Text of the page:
Rand Paul: “I have plan to dramatically transform U.S. health care system”

Sen. Rand Paul (R-Ky.) is calling on Republican Senate leaders to introduce several important changes to their plan to replace Obamacare, including one very unique reform idea that has the potential to dramatically change the U.S. health care system.

Paul is one of several conservative Republicans in the Senate who say they can’t vote in favor of the Senate leadership’s proposal to replace the Affordable Care Act — the Better Care Reconciliation Act — in its current form. According to Paul and other conservatives, including Sens. Ted Cruz (R-Texas) and Mike Lee (R-Utah), the BCRA keeps too many of the problematic provisions in the Obama-era ACA in place.

On June 27, Paul sent a letter to Senate Majority Leader Mitch McConnell (R-Ky.) urging him to adopt several important reform ideas. Among them was the expansion of “Association Health Plans” in the BCRA. The expansion of AHPs would allow organizations and individuals to form associations for the purpose of buying group health insurance. Existing associations could also buy health insurance in this way, significantly increasing the power of consumers in negotiating rates and helping to resolve problems related to the ACA’s pre-existing conditions clause.

In his letter to McConnel, Paul wrote that he wants “the language [in the BCRA to] be changed to allow any individual, including self-employed individuals, to form associations for the purpose of purchasing group health insurance.”

If passed into law, Paul’s proposal would have far-reaching implications for the U.S. health care market. Under the current system, most Americans are insured through either a family member, an employer or the government. Those who work for small businesses that don’t offer insurance and individuals who are uninsured for some other reason have been required to buy insurance as individuals. This has given them significantly less negotiating power than the power enjoyed by large employers when negotiating rates, and prior to the passage of Obamacare, it put people who did not have employer-provided health insurance but were suffering with a pre-existing health condition at a significant disadvantage.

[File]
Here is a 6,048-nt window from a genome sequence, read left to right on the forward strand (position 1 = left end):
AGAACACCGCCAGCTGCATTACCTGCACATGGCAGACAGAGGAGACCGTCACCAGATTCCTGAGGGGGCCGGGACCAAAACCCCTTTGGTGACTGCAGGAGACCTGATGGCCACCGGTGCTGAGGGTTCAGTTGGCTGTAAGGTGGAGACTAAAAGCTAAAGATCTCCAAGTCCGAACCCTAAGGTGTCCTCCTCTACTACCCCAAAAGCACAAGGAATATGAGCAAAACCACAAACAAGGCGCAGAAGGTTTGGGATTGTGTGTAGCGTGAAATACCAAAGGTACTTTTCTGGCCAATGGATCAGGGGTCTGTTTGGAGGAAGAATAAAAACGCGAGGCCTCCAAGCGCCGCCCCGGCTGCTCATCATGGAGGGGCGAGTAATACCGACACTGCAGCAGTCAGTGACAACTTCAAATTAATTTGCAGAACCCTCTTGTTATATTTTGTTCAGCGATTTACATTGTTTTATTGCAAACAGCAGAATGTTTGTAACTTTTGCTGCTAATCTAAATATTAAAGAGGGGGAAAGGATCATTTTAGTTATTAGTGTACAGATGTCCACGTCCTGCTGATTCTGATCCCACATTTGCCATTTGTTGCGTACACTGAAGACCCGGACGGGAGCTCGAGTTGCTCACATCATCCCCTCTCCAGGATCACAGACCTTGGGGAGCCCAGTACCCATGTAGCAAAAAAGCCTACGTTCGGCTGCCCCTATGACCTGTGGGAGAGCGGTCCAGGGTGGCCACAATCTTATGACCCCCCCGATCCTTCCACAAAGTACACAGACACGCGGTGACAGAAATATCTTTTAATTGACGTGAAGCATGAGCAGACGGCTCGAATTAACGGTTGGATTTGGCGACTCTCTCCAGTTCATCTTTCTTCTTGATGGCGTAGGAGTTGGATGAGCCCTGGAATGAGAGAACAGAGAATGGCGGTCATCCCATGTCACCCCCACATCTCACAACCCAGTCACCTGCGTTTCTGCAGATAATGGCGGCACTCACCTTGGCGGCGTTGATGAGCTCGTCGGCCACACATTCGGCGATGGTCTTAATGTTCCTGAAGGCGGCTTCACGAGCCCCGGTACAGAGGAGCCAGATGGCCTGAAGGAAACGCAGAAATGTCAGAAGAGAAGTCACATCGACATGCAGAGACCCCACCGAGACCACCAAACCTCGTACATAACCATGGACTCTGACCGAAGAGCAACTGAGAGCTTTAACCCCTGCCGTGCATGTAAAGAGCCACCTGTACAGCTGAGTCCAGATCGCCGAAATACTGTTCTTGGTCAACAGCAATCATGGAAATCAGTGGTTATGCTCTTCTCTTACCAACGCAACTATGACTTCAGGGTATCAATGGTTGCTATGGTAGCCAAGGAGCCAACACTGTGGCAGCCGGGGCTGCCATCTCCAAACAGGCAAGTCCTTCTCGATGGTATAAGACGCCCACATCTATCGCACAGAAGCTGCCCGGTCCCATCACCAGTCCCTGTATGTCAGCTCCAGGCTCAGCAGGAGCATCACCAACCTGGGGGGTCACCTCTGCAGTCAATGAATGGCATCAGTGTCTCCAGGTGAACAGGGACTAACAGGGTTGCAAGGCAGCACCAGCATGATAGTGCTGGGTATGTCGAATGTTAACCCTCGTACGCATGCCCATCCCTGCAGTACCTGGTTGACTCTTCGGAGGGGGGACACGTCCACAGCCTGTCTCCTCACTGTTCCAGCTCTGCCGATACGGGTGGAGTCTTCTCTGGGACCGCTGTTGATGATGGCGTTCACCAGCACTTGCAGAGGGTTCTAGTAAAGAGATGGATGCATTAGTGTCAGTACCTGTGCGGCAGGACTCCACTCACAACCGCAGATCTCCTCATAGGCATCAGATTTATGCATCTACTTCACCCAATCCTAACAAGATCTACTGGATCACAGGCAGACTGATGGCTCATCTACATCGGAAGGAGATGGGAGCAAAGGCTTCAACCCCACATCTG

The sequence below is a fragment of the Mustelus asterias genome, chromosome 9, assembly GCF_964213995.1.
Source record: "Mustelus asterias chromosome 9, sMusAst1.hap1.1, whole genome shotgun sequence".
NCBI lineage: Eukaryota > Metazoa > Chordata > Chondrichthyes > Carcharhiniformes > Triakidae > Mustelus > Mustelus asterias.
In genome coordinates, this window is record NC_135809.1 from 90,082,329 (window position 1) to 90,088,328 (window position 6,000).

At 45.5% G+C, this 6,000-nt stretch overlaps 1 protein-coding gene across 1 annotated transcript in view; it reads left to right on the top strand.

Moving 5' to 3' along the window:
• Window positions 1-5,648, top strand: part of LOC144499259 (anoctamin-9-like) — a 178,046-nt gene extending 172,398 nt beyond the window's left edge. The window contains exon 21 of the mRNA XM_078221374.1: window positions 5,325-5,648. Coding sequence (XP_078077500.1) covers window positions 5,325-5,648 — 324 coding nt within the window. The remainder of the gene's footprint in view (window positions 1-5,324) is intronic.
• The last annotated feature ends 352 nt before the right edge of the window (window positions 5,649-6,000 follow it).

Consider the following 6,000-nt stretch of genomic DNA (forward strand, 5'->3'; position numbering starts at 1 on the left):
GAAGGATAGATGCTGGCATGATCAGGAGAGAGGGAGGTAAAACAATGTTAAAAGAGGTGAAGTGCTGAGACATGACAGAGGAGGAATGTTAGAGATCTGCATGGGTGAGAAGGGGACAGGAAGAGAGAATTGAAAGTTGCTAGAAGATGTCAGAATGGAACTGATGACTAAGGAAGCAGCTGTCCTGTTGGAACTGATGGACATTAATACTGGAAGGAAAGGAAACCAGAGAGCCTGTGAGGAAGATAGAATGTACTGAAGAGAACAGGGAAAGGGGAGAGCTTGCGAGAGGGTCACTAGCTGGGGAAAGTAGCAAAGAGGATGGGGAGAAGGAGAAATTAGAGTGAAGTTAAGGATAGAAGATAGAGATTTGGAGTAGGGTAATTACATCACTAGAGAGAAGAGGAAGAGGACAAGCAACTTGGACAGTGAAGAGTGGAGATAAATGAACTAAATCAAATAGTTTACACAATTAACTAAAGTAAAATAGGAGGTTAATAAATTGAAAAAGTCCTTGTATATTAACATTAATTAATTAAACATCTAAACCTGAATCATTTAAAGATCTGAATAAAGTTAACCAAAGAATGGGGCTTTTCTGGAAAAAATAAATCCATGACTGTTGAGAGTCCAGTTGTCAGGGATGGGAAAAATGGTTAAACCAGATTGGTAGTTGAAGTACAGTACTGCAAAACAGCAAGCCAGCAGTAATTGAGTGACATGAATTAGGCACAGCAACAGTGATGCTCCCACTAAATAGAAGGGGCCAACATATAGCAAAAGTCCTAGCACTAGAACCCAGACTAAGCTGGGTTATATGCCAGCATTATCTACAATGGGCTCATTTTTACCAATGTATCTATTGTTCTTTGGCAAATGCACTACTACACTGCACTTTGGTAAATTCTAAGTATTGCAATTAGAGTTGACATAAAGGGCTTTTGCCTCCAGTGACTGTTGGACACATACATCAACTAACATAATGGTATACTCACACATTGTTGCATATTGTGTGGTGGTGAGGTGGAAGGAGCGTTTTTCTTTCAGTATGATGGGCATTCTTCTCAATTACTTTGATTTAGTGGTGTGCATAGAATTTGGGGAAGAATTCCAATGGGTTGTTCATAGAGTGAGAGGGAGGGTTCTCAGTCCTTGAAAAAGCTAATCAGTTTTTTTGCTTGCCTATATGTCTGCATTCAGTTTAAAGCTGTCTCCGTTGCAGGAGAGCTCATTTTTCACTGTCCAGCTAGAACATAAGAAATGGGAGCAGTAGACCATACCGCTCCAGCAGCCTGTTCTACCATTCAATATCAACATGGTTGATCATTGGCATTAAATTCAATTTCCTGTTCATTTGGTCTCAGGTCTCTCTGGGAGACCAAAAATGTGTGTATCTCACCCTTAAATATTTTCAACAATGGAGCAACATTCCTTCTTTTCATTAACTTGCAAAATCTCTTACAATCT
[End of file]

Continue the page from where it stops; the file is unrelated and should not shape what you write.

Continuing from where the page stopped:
Since Obamacare was implemented, individuals with pre-existing conditions have been able to purchase health insurance, but health insurance prices have skyrocketed as a result, exacerbated by the fact many health individuals have chosen to pay the Obamacare penalty for not having insurance rather than pay for increasingly expensive health insurance plans that have gigantic deductibles.

Many free-market health care experts believe Paul’s plan for association health plans would go a long way toward resolving these problems, because individuals could purchase health insurance together. The larger the group, the more powerful it would become in negotiating prices, and the less the pre-existing conditions of some of its members would matter. This is precisely why, along with tax advantages, large-employer health insurance plans are so attractive to many employees.

Imagine, for instance, the advantages of receiving your health insurance through your church, rather than an employer. Wealthier families in the church could help subsidize the cost of insurance for the lower-income families without the government getting involved, insurance rates would be cheaper than if an individual were to seek health insurance on his or her own, the church could ensure that the health insurance policies purchased are in line with the congregation’s religious beliefs and people who lose their jobs or switch their employers would no longer need to find a new insurance plan. The same could be true for almost any association of like-minded people, including groups like the National Rifle Association and retirement organizations.

It remains unclear whether McConnell and the rest of the Senate leadership is willing to add Paul’s proposal to expand association health plans to the Better Care Reconciliation Act.

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